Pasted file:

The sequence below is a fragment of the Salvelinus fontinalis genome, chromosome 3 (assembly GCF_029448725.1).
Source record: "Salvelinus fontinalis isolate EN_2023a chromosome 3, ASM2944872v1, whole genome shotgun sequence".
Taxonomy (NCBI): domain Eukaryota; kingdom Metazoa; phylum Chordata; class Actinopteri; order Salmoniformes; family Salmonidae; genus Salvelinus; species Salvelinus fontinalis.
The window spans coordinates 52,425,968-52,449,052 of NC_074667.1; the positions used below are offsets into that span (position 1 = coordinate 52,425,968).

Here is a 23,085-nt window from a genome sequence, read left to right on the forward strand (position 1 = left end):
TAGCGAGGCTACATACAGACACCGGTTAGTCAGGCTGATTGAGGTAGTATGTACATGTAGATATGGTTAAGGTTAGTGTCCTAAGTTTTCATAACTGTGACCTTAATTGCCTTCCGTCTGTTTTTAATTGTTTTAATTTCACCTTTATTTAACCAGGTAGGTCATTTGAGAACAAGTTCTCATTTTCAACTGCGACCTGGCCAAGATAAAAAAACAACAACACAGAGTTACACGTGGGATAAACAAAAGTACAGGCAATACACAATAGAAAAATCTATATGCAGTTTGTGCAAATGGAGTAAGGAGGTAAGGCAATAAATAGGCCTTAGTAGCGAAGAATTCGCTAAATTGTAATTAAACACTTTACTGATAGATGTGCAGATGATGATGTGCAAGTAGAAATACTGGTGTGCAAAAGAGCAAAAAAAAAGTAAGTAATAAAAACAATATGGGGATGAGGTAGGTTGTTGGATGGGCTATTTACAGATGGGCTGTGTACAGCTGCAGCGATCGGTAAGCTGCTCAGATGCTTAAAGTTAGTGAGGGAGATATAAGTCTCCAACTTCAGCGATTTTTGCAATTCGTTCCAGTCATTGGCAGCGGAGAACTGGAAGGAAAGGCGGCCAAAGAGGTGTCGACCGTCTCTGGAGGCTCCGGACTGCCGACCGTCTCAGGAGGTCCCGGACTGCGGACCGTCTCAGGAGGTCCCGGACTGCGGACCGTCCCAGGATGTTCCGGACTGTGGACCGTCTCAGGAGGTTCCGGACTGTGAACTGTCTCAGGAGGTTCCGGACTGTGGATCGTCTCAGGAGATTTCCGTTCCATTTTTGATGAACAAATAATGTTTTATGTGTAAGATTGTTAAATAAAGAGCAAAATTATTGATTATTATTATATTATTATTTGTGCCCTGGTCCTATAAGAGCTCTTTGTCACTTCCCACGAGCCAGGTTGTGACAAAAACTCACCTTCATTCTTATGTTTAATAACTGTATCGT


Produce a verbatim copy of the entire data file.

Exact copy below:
The sequence below is a fragment of the Salvelinus fontinalis genome, chromosome 3 (assembly GCF_029448725.1).
Source record: "Salvelinus fontinalis isolate EN_2023a chromosome 3, ASM2944872v1, whole genome shotgun sequence".
Taxonomy (NCBI): domain Eukaryota; kingdom Metazoa; phylum Chordata; class Actinopteri; order Salmoniformes; family Salmonidae; genus Salvelinus; species Salvelinus fontinalis.
The window spans coordinates 52,425,968-52,449,052 of NC_074667.1; the positions used below are offsets into that span (position 1 = coordinate 52,425,968).

Here is a 23,085-nt window from a genome sequence, read left to right on the forward strand (position 1 = left end):
TAGCGAGGCTACATACAGACACCGGTTAGTCAGGCTGATTGAGGTAGTATGTACATGTAGATATGGTTAAGGTTAGTGTCCTAAGTTTTCATAACTGTGACCTTAATTGCCTTCCGTCTGTTTTTAATTGTTTTAATTTCACCTTTATTTAACCAGGTAGGTCATTTGAGAACAAGTTCTCATTTTCAACTGCGACCTGGCCAAGATAAAAAAACAACAACACAGAGTTACACGTGGGATAAACAAAAGTACAGGCAATACACAATAGAAAAATCTATATGCAGTTTGTGCAAATGGAGTAAGGAGGTAAGGCAATAAATAGGCCTTAGTAGCGAAGAATTCGCTAAATTGTAATTAAACACTTTACTGATAGATGTGCAGATGATGATGTGCAAGTAGAAATACTGGTGTGCAAAAGAGCAAAAAAAAAGTAAGTAATAAAAACAATATGGGGATGAGGTAGGTTGTTGGATGGGCTATTTACAGATGGGCTGTGTACAGCTGCAGCGATCGGTAAGCTGCTCAGATGCTTAAAGTTAGTGAGGGAGATATAAGTCTCCAACTTCAGCGATTTTTGCAATTCGTTCCAGTCATTGGCAGCGGAGAACTGGAAGGAAAGGCGGCCAAAGAGGTGTCGACCGTCTCTGGAGGCTCCGGACTGCCGACCGTCTCAGGAGGTCCCGGACTGCGGACCGTCTCAGGAGGTCCCGGACTGCGGACCGTCCCAGGATGTTCCGGACTGTGGACCGTCTCAGGAGGTTCCGGACTGTGAACTGTCTCAGGAGGTTCCGGACTGTGGATCGTCTCAGGAGATTTCCGTTCCATTTTTGATGAACAAATAATGTTTTATGTGTAAGATTGTTAAATAAAGAGCAAAATTATTGATTATTATTATATTATTATTTGTGCCCTGGTCCTATAAGAGCTCTTTGTCACTTCCCACGAGCCAGGTTGTGACAAAAACTCACCTTCATTCTTATGTTTAATAACTGTATCGT